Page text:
Greek infrastructure spending sees shortfall of €67 billion in past decade

27 June 2018 Authored by

Greek infrastructure spending has fallen to 1.1% of GDP, well below the EU average of 1.9% and the country’s pre-recession average of 2.6%, according to recent analysis. Greece currently has an infrastructure project backlog of €18.7 billion slated for completion by 2023.

Infrastructure investments are vital to the economic health of nations, creating power sources and tying areas together with roads, airports, and rail – facilitating trade and commerce while directly creating jobs and stimulating the economy. The critical sector is projected to hit $6.6 trillion per year globally by 2030 (6.3% of GDP).

Infrastructure spending, however, is tied to the healthy budgets of prosperous states that can plow surplus funds into roads, rail, and ports. The infrastructure budgets of Middle Eastern states have shrunk in the last five years as lower oil prices have pushed down public spending. Likewise, the heavy recession sustained by Greece over the past decade has cut into its infrastructure spending, leading to a shortfall of €67 billion, according to a new report from accounting and consulting firm PwC.

Currently, PwC ranks Greece’s infrastructure quality at 24th among EU countries, revealing a significant quality gap for its current GDP per capita. In contrast, Portugal has a remarkable well-developed infrastructure network for its GDP per capita, which is not far off from Greece’s. At the top of the list is the Netherlands, with its excellent system of well-maintained roads, railways, and airports. Bottoming out in terms of infrastructure is Romania, which has markedly poorer infrastructure quality than Bulgaria, while having a higher GDP per capita.Quality of infrastructure in EU countriesThe researchers relate that the deep recession that hit Greece has severely affected infrastructure. The total value of projects decline by about three-quarters between 2006 and 2017, while infrastructure’s share of GDP fell by 2.6% from 2006. The current infrastructure investment rate is at 1.1% of GDP, well below the European average of 1.9%, and much lower than Greece’s pre-crisis average of 2.6%.

According to the report, infrastructure investments in Greece have an economic multiplier of around 1.8x, which also boosts demand in other sectors. As such, Greek infrastructure dollars, though less effective in creating quality infrastructure dollar-for-dollar as in Western Europe, are still a good investment for the health of the larger economy.

The shortfall in Greek infrastructure investment between 2006-2017 is pegged at €67 billion, and has cost hundreds of thousands of Greek jobs. According to the Greek national statistics service (ELSTAT), the number of employees directly linked to infrastructure in 2017 was 580,000 – a decrease of 37% since 2009.

Projects in the pipeline

There are currently 75 infrastructure projects in the pipeline slated for completion in 2023. The projects total €18.7 billion, or €3.1 billion annually. Projects include, rail, energy, waste management, and tourism infrastructure.Greek infrastructure projects in pipeline for 2023Between 2014 and 2017, PwC reports that 25 infrastructure projects were completed, with a total budget of €7.7 billion. The overwhelming majority of the money spent on completed projects went to motorways, which accounted for 90.6% of the €7.7 billion. Water and sewage projects accounted for 5.8%, energy was 1.7%, tourist product upgrading accounted for 1.5%, and rail projects were a mere 0.5%. The Olympia Odos Motorway from Athens to Patras was the largest project completed in the time period, costing €1.5 billion.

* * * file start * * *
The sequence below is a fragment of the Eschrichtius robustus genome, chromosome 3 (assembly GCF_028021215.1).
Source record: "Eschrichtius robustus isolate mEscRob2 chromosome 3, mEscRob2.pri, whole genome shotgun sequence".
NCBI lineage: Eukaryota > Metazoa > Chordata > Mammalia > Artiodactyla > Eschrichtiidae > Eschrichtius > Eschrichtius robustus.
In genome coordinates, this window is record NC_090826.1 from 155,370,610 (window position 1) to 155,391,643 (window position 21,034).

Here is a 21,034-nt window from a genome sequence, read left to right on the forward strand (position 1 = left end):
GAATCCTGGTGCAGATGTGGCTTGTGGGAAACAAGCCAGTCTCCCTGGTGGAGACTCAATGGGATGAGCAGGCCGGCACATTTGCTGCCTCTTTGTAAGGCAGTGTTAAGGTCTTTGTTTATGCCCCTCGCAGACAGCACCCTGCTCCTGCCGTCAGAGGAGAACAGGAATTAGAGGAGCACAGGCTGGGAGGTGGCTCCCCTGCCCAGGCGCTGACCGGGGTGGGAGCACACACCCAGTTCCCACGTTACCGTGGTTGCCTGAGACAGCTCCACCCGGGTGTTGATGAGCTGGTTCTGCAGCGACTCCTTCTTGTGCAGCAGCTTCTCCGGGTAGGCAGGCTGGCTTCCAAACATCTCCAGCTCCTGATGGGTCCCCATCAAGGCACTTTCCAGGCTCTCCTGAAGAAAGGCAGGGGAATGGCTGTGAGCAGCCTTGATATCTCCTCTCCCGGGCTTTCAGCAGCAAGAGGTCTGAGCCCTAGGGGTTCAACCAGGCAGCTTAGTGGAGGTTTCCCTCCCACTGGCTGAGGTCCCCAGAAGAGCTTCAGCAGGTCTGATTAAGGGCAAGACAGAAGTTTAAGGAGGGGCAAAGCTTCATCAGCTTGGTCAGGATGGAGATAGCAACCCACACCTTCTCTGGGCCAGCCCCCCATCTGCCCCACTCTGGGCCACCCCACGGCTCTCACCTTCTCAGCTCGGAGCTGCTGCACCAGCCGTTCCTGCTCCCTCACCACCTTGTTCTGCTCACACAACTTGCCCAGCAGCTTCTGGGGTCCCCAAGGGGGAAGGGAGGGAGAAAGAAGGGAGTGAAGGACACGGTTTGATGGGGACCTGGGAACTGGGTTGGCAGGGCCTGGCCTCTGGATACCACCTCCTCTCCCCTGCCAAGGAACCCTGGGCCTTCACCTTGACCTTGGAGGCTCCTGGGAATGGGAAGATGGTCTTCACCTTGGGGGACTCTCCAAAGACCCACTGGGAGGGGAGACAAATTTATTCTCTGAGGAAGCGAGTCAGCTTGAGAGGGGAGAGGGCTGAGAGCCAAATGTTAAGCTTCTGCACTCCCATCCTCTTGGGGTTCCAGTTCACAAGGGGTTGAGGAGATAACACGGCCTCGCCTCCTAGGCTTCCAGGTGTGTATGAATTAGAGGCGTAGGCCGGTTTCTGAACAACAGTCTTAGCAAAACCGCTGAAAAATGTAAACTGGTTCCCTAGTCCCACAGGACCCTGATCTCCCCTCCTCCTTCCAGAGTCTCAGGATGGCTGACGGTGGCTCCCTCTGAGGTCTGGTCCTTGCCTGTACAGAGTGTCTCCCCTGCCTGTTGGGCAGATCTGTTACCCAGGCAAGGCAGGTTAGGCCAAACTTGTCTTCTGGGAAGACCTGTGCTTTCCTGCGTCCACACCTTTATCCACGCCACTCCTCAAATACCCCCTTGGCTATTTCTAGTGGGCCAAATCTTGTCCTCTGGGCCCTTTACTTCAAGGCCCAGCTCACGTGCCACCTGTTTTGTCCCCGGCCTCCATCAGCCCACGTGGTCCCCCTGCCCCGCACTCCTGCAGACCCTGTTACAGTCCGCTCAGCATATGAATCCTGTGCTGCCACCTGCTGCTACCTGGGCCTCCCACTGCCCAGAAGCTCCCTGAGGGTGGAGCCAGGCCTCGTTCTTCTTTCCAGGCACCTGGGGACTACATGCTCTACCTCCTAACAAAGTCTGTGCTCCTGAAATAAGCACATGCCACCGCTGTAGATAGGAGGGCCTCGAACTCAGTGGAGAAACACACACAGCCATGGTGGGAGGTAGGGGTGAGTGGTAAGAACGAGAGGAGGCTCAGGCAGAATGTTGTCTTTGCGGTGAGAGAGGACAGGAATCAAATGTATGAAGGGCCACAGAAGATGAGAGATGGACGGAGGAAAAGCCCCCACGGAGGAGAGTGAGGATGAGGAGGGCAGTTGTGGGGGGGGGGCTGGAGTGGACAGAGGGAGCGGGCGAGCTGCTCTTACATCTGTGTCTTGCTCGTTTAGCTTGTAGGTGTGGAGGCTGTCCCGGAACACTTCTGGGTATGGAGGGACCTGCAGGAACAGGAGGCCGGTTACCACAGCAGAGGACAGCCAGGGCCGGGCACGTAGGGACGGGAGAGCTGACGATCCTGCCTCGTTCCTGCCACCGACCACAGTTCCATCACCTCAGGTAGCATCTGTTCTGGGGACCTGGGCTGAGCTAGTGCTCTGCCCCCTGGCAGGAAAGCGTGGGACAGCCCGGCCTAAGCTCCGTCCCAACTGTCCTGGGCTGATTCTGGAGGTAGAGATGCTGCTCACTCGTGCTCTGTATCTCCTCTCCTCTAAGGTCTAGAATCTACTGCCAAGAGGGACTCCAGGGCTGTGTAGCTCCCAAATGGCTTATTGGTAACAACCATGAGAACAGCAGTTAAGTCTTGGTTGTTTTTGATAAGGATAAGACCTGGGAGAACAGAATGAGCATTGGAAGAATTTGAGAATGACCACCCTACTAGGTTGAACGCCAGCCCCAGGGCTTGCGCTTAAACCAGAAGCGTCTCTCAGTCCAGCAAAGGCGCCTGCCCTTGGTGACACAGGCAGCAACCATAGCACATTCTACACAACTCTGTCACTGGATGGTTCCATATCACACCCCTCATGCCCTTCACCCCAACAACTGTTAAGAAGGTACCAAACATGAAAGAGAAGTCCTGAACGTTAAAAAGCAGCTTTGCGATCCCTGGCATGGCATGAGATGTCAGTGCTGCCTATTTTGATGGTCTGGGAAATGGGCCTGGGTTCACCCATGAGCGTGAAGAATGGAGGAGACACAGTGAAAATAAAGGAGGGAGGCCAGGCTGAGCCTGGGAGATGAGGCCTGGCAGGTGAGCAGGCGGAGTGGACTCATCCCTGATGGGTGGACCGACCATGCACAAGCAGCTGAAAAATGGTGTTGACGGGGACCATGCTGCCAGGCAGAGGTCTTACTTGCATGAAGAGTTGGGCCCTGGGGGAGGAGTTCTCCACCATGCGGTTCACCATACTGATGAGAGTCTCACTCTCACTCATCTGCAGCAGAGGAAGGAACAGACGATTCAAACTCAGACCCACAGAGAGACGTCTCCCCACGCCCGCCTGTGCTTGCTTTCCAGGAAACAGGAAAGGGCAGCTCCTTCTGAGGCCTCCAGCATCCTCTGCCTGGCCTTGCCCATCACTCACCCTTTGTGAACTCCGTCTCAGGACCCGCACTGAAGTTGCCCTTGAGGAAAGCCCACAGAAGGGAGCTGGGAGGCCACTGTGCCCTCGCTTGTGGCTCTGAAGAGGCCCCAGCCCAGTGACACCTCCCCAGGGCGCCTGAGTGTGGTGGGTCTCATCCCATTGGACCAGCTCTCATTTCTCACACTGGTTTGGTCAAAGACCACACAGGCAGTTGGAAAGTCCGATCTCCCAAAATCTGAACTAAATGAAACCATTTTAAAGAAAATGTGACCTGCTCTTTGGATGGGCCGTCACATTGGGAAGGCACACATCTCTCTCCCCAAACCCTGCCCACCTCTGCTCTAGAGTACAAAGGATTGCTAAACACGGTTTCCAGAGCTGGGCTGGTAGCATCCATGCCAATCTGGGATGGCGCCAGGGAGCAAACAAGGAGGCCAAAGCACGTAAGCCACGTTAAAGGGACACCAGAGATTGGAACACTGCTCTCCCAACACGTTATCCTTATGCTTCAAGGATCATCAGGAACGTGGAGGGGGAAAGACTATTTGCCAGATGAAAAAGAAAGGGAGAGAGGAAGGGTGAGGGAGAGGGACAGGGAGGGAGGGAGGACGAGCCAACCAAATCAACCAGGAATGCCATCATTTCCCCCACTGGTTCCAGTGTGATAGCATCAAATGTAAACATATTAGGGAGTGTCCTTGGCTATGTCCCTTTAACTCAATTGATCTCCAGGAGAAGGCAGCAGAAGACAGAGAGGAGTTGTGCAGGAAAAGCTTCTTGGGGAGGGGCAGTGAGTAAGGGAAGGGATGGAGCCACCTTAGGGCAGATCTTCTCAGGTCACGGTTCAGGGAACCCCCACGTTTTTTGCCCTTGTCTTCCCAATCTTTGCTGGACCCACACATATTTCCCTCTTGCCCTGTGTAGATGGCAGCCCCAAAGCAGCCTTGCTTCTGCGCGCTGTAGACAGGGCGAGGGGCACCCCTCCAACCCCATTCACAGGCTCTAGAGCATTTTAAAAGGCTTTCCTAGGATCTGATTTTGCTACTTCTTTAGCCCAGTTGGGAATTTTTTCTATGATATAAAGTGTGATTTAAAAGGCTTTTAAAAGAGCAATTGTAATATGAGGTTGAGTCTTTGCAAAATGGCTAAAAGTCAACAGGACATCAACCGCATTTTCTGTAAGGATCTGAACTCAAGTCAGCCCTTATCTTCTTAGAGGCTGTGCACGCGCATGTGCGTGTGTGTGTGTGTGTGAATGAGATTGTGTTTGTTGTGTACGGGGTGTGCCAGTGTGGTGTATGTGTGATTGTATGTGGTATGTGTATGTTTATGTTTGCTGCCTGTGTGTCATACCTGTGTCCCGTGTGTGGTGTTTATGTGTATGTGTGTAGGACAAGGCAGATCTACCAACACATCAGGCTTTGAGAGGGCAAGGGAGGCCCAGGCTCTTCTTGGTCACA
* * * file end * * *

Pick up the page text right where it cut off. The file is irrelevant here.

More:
Of the 75 projects slated for completion in 2023, 37 (accounting for 41% of €18.7 billion budget) are in the planning stage, while 38 (59% of budget) are already underway. 27 of the projects are roads and ports-related (Transit Transport), 17 are rail, 16 are energy-related, and 10 are in waste management. Additionally, there are four airports-related projects, and one water supply project.

38% of the budget (€7 billion) has been allocated to energy projects, including oil & gas and hydroelectricity. 26% (€4.9 billion) is slated for urban rail, while 10% is (€1.8 billion) is going to intercity rail projects. A further 14% (€3.1 billion) is being spent on motorways and ports.Public Investment Program, 2000-2018

Future challenges

The report finds that Greek funding through the budget for infrastructure has fallen from 30-45% in 2008 to 15% in 2017. Indeed, the report concludes that available state funding for infrastructure (Public Investment Program) has fallen to 2002 levels.

About 40% of funding for Greek infrastructure comes from public sources, with Greece historically funding 15-20% while the EU funds the remaining 20-25%. A further 40-45% comes from the European Investment Bank and other banks, while 10-15% comes from private funding.

With a limited capacity for state funding due to heavy recession, as well as the balance sheet constraints of Greek banks, infrastructure projects require new sources of financing, according to PwC. Private funding seems like an attractive option, but its expansion currently remains doubtful due to the poor infrastructure business environment in Greece – whose hallmarks include poor planning, legal delays, and disputes between the state and contractors. A further deterrent to the inflow of private capital is the notably uncertain political and economic environment in Greece.